Latest Liars album is honestly one to love at first listen

Welcome to this special WARCh Madness edition of the music review! Actually, this has almost nothing to do the event itself, although it is written in a state of WARCh Madness, which is contagious and outrageous.

WARC would like to thank the crowd who came to previous shows. WARCh Madness has one more show this Saturday: Le Loup 8 p.m. at GFC!


Also all week you can join in on Paint it Gold and a CD grab-bag in the Campus Center lobby as well as a bake sale on the second floor, all benefiting the Meadville Council of the Arts.

Now to the actual review. Looking for some melodic art–rock  with the badassery of stoner rock? Well look no further than Liars’ new album “Sisterworld.”

If you are familiar with the band’s previous work then you will notice that Liars incorporates a slightly more melodic and mainstream route here than on their previous highly experimental albums, once again continuing the trend of experimental bands becoming more accessible.

That is not to say that “Sisterworld” is not experimental and obtuse; it is still is out there and chaotic, but it definitely is a more contained chaos.

The exemplary song, “Scissor,” starts the album. “Scissor” is one of the most devious songs I have heard.

It starts with a quiet a cappella lead-in to Agnus Andrew’s dark lyrics about finding his girl after she apparently committed suicide with a pair of his scissors.

As soon as it looks like this might be a long lament about a lost love, everything bursts open into a rage of menacing punk minor chords.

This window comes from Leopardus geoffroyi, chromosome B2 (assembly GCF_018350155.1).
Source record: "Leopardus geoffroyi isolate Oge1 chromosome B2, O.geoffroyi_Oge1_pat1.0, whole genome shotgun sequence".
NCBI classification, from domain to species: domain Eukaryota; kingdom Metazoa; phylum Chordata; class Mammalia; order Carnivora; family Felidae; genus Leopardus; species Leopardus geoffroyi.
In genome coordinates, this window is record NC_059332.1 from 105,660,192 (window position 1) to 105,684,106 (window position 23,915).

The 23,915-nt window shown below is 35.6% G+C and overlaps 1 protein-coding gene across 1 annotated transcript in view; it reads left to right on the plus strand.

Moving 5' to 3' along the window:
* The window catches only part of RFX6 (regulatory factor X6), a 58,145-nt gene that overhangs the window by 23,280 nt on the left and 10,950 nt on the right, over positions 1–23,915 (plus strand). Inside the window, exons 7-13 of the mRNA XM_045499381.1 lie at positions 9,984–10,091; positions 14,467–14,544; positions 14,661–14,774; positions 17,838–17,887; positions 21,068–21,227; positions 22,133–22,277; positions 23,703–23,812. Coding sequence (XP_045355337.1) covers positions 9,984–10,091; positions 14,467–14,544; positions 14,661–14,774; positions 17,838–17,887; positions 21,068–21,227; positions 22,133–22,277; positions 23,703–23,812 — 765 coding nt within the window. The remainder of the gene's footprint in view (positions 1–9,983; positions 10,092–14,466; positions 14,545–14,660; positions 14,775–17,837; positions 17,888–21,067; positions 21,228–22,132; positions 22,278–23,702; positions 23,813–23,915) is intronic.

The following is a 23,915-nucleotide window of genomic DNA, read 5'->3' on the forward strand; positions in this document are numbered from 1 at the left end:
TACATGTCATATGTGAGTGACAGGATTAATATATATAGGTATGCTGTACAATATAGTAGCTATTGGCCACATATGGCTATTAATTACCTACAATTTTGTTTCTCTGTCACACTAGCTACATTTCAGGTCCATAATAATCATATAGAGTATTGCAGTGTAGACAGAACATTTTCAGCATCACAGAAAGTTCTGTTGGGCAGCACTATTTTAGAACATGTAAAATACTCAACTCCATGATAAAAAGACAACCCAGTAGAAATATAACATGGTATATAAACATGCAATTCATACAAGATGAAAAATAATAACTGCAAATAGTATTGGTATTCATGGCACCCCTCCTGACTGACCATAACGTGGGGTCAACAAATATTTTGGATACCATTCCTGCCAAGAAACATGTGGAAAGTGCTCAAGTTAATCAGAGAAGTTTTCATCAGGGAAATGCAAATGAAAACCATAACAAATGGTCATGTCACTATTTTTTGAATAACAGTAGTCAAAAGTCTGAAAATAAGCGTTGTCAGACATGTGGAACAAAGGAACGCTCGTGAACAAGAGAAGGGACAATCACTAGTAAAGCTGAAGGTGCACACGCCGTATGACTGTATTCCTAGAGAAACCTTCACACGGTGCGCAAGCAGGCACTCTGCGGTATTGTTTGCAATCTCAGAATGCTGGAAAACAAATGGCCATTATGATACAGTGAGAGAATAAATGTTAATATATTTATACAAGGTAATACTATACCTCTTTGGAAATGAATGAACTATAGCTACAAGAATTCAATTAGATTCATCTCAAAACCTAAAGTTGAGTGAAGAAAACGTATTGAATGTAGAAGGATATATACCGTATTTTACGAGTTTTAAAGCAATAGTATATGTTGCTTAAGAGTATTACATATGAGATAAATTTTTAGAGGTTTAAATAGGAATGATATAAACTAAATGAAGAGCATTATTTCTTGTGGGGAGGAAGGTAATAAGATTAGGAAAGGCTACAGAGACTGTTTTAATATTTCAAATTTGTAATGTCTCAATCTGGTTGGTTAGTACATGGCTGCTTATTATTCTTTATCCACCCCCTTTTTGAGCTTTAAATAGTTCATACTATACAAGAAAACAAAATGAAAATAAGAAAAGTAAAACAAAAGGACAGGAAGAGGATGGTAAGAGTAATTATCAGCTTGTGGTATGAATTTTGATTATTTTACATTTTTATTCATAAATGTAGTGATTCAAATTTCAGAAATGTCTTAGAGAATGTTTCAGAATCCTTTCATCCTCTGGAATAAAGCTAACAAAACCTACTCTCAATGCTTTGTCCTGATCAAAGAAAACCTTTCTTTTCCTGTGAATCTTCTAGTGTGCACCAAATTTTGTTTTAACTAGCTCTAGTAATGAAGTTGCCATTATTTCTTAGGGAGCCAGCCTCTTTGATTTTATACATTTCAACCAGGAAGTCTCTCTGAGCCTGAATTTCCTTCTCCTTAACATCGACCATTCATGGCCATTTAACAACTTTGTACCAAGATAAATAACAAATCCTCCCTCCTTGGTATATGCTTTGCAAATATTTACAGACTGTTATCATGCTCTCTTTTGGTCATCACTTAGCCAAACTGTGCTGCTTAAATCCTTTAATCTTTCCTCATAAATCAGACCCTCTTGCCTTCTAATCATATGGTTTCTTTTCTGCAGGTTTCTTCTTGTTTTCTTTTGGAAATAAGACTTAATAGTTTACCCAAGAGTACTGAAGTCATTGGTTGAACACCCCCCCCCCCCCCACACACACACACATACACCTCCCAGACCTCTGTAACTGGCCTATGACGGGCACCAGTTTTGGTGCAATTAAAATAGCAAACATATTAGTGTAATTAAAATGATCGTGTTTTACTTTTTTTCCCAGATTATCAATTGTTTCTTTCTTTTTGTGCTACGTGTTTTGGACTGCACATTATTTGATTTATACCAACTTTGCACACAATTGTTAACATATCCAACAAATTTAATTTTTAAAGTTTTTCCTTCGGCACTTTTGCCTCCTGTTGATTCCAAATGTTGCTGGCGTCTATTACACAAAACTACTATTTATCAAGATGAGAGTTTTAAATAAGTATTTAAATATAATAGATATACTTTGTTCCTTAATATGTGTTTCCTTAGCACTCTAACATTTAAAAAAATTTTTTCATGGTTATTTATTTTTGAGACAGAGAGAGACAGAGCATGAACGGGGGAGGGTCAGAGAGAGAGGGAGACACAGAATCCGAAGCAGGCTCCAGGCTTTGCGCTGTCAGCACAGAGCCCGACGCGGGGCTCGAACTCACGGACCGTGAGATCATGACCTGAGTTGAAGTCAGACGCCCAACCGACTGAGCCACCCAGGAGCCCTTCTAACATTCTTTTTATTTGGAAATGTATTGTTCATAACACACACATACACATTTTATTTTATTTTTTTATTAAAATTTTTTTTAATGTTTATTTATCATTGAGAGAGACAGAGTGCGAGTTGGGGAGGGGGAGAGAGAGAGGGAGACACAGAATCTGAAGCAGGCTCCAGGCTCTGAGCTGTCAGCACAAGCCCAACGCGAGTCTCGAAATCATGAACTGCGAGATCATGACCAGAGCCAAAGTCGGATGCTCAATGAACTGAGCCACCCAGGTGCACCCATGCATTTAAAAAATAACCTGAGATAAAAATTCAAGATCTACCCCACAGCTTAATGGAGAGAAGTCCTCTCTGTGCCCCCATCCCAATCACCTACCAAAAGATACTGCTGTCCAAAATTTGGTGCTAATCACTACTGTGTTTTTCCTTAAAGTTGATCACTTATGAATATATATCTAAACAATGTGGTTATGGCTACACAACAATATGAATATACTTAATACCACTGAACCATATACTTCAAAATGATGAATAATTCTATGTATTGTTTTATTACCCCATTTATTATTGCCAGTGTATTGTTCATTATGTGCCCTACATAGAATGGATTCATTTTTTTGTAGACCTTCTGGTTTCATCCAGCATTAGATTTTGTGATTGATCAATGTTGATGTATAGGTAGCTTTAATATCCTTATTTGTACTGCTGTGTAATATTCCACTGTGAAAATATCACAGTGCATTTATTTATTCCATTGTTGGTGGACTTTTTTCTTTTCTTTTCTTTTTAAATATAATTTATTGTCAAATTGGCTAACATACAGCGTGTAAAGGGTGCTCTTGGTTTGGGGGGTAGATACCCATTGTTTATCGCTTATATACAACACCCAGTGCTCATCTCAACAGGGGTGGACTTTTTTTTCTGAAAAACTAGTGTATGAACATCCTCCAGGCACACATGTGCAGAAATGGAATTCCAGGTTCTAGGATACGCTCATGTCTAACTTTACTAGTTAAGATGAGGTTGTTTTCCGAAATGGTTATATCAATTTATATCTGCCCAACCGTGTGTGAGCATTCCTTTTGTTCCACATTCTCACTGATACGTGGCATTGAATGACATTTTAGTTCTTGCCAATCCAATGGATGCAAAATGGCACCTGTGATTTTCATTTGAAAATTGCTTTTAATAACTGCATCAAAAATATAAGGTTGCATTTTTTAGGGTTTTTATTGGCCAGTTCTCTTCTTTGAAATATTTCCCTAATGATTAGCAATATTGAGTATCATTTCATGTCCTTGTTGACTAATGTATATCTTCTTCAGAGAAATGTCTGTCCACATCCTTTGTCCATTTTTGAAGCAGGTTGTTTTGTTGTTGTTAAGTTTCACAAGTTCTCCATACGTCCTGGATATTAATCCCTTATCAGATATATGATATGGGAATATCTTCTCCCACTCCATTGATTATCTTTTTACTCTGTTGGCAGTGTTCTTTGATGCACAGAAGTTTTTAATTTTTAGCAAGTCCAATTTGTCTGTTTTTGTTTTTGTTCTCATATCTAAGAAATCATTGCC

This detour in the song blew me away the first time I heard it.

Before my first listen, I’d never heard of Liars, but after that first chorus I had to commit myself to their previous discography.

To be committed to a band only after listening to the first two minutes of one album is a rare occurrence. While Liars will definitely appeal to everybody, those who are willing to adventure to experimental and dark music will especially love “Sisterworld.”

The entire album has a brooding energy to it; even the name “Sisterworld” is an abstract yet  dark name in itself.

With song titles like “Here Comes All the People,” “Scarecrows on a Killer Slant” and “Drop Dead,” this album has no shortage of death. “Here Comes All the People” plays as a serial killer’s diary complete with body counts and disembodied voices.

What was more disturbing for me, though, was that “Scarecrows on a Killer Slant” is based off of the murder of a homeless man in L.A. that one of the band members witnessed.

The song is actually one of my favorites off the album, but it certainly is one of the darkest songs I have ever heard, mostly because it’s based on an eyewitness account.

Works of art about things that are dark can be intimidating but still well made; in this case, I think “Sisterworld’s” dark nature makes it so much more intriguing. The album can be mentally challenging at times, but it’s incredibly rewarding to get through.

“Sisterworld” is definitely one of the best albums of 2010 so far (along with Beach House’s “Teen Dream”) and I think it may be a top 10 year-end list candidate.

I would say give this album at least one listen then decide for yourself if it will become your favorite.